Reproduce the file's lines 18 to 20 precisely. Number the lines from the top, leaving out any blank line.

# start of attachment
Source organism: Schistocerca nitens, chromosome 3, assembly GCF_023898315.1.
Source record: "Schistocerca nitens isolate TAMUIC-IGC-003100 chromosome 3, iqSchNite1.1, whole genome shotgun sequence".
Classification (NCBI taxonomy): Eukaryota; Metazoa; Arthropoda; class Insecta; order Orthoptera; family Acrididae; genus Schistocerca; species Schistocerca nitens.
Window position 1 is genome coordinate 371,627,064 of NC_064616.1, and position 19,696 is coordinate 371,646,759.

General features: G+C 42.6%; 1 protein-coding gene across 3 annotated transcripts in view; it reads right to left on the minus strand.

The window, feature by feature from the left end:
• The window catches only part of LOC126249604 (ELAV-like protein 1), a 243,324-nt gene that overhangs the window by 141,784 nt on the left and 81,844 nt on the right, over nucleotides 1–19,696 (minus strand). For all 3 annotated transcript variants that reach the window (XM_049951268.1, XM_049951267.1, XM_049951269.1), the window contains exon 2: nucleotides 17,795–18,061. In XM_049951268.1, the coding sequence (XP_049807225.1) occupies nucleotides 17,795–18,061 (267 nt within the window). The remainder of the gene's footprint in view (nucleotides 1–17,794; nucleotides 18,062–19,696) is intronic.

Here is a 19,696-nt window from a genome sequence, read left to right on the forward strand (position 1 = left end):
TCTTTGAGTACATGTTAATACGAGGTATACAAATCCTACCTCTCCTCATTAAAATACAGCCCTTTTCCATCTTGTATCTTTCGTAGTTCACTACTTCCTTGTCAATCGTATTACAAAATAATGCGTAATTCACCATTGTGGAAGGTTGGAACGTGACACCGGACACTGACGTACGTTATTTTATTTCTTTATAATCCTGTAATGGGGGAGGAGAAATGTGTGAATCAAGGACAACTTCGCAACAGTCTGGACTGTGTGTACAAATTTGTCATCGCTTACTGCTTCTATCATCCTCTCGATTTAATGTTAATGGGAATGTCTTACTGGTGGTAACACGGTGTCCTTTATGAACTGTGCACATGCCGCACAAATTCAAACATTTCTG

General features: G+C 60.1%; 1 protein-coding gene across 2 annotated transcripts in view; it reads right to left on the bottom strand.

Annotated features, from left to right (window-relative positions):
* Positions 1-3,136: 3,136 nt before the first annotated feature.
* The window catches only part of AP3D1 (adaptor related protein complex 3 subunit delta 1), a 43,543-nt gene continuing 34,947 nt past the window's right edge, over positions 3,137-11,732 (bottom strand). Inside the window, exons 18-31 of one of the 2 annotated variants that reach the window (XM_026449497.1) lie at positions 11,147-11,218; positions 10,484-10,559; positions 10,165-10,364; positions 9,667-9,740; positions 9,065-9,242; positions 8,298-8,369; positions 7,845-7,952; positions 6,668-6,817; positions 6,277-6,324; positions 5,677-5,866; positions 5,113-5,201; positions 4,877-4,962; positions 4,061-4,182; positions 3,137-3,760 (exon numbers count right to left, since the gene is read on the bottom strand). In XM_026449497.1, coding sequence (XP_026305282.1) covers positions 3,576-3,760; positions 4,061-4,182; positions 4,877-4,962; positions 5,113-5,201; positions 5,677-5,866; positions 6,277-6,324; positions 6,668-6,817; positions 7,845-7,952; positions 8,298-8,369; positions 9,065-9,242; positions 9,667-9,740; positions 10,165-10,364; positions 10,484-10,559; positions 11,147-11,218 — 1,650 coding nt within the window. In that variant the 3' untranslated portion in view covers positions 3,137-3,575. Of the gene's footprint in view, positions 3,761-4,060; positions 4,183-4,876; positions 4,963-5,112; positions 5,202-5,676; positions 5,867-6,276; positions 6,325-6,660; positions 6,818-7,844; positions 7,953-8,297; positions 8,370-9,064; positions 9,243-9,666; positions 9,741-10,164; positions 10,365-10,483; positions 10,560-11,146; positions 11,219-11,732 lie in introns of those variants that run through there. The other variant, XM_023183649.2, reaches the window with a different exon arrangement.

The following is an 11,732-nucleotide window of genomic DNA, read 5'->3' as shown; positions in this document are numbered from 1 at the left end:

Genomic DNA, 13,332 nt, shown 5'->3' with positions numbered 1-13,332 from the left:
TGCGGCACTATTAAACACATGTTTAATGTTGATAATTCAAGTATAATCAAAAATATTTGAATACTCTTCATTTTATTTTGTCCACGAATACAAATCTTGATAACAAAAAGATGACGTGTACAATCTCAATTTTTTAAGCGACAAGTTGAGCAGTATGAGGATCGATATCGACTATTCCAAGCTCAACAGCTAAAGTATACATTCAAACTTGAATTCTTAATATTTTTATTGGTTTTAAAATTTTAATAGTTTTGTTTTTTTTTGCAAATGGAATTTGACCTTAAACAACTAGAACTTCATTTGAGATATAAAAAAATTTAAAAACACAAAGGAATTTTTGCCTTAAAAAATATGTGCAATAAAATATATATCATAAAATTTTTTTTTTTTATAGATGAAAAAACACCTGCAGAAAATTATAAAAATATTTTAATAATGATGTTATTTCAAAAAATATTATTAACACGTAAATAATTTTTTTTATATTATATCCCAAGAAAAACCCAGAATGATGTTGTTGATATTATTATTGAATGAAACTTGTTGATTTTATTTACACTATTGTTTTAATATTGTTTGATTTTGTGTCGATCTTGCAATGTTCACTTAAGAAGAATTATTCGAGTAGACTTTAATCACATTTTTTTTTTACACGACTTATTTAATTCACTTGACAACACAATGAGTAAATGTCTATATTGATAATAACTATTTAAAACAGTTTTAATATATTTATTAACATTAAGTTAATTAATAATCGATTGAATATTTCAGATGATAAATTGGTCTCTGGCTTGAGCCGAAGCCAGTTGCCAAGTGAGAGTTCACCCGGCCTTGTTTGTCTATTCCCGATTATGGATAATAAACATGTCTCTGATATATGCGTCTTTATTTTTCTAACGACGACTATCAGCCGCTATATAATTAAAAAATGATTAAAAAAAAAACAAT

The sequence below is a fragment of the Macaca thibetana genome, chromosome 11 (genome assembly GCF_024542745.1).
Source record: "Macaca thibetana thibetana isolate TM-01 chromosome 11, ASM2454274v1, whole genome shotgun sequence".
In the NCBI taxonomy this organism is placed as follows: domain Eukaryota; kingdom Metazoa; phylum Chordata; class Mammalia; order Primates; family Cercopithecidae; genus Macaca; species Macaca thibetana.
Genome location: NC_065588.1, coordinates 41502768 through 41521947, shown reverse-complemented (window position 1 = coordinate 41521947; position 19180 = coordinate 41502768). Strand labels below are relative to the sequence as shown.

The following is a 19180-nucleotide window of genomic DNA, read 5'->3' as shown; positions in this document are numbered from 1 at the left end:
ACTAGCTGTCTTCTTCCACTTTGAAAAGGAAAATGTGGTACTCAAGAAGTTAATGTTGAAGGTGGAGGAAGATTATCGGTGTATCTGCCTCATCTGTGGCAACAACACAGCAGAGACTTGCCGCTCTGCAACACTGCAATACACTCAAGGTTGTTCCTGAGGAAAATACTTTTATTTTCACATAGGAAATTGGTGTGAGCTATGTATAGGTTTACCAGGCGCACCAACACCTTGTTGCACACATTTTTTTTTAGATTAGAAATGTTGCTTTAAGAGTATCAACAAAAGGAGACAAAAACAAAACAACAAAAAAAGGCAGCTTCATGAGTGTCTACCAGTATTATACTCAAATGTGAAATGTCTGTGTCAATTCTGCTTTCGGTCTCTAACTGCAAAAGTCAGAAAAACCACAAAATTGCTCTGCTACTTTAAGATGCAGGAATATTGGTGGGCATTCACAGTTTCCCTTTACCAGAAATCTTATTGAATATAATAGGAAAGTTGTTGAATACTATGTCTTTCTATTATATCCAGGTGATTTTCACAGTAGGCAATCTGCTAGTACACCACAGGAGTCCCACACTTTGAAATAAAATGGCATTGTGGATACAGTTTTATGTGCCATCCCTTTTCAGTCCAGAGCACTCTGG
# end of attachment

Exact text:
Source record: "Macaca thibetana thibetana isolate TM-01 chromosome 11, ASM2454274v1, whole genome shotgun sequence".
In the NCBI taxonomy this organism is placed as follows: domain Eukaryota; kingdom Metazoa; phylum Chordata; class Mammalia; order Primates; family Cercopithecidae; genus Macaca; species Macaca thibetana.
Genome location: NC_065588.1, coordinates 41502768 through 41521947, shown reverse-complemented (window position 1 = coordinate 41521947; position 19180 = coordinate 41502768). Strand labels below are relative to the sequence as shown.